John Bogle Says Invest, But Tamp Down Expectations

In a Wall Street Journal interview, John Bogle, the famous founder of Vanguard Group, said he expects stocks to return an average annual return, including dividends, of about 7% over the next decade. (It’s truly time for people who came of age as investors during the 1990s to let go of that halcyon time of double-digit returns!) “Diversification is not only the first important thing investors should think about, but the second and the third, and probably the fourth and fifth, too,” he said. He explained that it is worth taking the risk of betting against the collective judgments of other investors only when you know far more than they do about an investment. For most people, this won’t happen […]

Inside The Black Box Of ETFs: Tracking Error May Cost More Than You Know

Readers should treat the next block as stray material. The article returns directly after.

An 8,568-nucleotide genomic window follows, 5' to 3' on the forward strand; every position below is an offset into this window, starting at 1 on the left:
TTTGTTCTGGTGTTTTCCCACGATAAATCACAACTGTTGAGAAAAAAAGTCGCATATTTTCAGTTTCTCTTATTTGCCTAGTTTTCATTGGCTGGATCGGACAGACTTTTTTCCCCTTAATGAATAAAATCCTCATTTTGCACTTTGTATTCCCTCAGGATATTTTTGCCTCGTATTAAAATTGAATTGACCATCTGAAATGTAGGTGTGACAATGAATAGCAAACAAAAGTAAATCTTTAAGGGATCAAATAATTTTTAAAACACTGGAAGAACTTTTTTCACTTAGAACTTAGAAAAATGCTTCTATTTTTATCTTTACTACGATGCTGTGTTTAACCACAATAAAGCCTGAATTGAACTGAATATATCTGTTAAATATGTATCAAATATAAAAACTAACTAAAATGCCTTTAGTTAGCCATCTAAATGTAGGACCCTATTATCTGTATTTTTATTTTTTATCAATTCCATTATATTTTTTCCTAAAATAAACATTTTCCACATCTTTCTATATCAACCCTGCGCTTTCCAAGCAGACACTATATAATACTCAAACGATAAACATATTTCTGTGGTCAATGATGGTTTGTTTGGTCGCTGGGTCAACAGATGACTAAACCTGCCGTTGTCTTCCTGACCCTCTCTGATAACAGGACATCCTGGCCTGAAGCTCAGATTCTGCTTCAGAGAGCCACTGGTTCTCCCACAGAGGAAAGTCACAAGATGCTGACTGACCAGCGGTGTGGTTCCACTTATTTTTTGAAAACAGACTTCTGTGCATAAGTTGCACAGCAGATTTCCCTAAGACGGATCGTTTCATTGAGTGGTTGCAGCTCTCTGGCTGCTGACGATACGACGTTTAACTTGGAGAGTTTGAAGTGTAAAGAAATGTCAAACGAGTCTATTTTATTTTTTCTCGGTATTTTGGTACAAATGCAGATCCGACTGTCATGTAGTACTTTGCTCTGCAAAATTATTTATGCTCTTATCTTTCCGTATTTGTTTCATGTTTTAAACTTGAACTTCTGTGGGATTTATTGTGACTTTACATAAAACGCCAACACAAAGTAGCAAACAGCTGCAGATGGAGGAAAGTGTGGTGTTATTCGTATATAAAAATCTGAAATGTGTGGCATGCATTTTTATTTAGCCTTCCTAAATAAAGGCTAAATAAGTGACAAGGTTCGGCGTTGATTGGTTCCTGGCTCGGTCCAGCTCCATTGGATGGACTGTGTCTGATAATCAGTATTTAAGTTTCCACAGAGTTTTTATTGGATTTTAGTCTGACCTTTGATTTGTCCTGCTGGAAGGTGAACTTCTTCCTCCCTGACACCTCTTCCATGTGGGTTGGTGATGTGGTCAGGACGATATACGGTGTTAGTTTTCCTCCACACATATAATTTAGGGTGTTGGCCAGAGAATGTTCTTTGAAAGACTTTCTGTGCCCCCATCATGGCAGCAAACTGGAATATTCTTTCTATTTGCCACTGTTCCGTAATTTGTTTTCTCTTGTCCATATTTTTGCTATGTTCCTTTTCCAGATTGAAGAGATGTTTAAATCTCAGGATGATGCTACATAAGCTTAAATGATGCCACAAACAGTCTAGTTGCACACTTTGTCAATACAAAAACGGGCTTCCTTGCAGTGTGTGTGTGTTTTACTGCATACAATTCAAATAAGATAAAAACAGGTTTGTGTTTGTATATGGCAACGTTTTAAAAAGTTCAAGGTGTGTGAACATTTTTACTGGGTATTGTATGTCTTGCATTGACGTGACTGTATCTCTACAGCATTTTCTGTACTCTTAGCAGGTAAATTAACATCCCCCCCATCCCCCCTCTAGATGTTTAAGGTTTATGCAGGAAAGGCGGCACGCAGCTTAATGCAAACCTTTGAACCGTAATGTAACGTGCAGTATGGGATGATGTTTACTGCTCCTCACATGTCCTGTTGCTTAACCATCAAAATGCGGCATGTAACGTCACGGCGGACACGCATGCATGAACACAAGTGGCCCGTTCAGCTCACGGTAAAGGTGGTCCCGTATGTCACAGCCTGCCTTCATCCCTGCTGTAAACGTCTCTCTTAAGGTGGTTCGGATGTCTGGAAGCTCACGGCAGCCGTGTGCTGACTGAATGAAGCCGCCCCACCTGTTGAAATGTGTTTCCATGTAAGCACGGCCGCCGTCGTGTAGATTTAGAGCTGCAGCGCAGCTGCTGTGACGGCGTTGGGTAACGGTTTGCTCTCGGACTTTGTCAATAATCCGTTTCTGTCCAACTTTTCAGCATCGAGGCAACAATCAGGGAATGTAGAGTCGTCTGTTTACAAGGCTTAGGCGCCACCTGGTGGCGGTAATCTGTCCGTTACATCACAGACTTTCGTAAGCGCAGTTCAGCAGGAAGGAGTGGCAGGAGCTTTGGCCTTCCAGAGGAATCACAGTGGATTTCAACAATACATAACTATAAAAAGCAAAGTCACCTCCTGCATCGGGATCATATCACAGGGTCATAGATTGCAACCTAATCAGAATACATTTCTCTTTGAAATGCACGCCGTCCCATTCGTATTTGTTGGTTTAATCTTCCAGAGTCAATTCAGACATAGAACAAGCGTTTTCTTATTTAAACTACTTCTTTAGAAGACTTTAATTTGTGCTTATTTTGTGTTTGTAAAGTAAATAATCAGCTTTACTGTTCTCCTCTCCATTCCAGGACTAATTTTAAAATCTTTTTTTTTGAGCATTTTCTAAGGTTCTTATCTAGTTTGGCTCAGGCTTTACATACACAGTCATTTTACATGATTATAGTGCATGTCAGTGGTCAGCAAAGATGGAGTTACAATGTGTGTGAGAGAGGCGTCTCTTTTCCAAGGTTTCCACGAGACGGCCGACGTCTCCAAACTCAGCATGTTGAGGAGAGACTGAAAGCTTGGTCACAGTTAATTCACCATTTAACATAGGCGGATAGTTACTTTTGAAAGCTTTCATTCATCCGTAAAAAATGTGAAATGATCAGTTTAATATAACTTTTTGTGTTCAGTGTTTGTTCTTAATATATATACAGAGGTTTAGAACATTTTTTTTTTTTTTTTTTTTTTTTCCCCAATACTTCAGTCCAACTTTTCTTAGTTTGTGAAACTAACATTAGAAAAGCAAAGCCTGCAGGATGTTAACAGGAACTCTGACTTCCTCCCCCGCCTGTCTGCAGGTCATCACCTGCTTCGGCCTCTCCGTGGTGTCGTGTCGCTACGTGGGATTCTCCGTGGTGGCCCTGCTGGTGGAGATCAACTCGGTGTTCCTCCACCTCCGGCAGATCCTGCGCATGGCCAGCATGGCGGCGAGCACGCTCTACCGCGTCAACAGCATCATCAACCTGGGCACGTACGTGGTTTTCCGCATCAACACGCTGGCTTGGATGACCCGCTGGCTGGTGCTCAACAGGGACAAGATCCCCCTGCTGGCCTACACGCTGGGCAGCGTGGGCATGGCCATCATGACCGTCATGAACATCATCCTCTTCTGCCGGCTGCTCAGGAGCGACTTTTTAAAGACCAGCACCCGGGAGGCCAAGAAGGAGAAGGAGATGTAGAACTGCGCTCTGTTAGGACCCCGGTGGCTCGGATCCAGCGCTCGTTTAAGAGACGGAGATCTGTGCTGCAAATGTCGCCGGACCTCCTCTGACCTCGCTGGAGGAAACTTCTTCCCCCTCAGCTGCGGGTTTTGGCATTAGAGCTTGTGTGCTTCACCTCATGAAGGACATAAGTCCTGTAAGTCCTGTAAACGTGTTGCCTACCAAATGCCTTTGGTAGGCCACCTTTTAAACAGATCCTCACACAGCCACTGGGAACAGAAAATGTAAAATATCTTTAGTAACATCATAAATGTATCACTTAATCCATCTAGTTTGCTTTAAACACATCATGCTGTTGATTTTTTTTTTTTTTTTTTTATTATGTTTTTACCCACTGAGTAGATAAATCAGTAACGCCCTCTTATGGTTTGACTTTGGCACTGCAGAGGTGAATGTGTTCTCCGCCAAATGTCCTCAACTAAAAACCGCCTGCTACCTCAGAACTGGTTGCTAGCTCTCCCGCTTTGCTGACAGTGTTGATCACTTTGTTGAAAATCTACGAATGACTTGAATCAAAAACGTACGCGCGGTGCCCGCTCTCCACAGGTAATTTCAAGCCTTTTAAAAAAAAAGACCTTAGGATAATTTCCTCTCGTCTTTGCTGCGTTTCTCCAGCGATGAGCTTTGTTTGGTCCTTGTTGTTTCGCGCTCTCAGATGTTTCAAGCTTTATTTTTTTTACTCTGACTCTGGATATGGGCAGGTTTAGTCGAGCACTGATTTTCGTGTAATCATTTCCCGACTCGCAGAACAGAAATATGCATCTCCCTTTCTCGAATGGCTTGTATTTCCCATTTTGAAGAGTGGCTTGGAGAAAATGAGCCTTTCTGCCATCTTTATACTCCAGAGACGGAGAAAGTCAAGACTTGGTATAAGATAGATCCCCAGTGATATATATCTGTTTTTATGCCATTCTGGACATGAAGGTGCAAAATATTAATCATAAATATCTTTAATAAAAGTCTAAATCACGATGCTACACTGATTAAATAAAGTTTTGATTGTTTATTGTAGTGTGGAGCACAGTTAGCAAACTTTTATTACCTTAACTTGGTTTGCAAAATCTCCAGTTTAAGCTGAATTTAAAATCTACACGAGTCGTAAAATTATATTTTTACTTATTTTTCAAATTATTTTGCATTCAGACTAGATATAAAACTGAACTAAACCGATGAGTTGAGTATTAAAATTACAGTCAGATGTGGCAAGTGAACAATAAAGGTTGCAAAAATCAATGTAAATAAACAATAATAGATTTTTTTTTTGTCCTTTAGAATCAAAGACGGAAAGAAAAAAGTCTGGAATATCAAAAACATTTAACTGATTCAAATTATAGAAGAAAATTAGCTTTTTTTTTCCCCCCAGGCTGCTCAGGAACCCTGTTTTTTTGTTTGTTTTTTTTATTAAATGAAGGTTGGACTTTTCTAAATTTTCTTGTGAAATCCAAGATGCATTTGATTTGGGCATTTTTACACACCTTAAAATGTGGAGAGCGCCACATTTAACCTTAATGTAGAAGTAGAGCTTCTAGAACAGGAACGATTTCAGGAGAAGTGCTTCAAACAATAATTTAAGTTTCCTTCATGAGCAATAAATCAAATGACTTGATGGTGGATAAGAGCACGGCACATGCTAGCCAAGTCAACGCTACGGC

When I was a kid growing up in Miami, I used to trade baseball cards. I thought I was very smart.  I amassed what I thought was a pretty nice collection and convinced my friends to go to baseball card shows around the city to sell off some of the crown jewels, including our vintage Mickey Mantles. They did and when we were reunited to count our winnings, it was clear to me things didn’t go like I planned. “How come we don’t have more money?  We should have made a lot more money according to the industry price lists,” I demanded of my subordinates, as I remember it.  “Yeah, but we had to pay for travel, sodas, and gum […]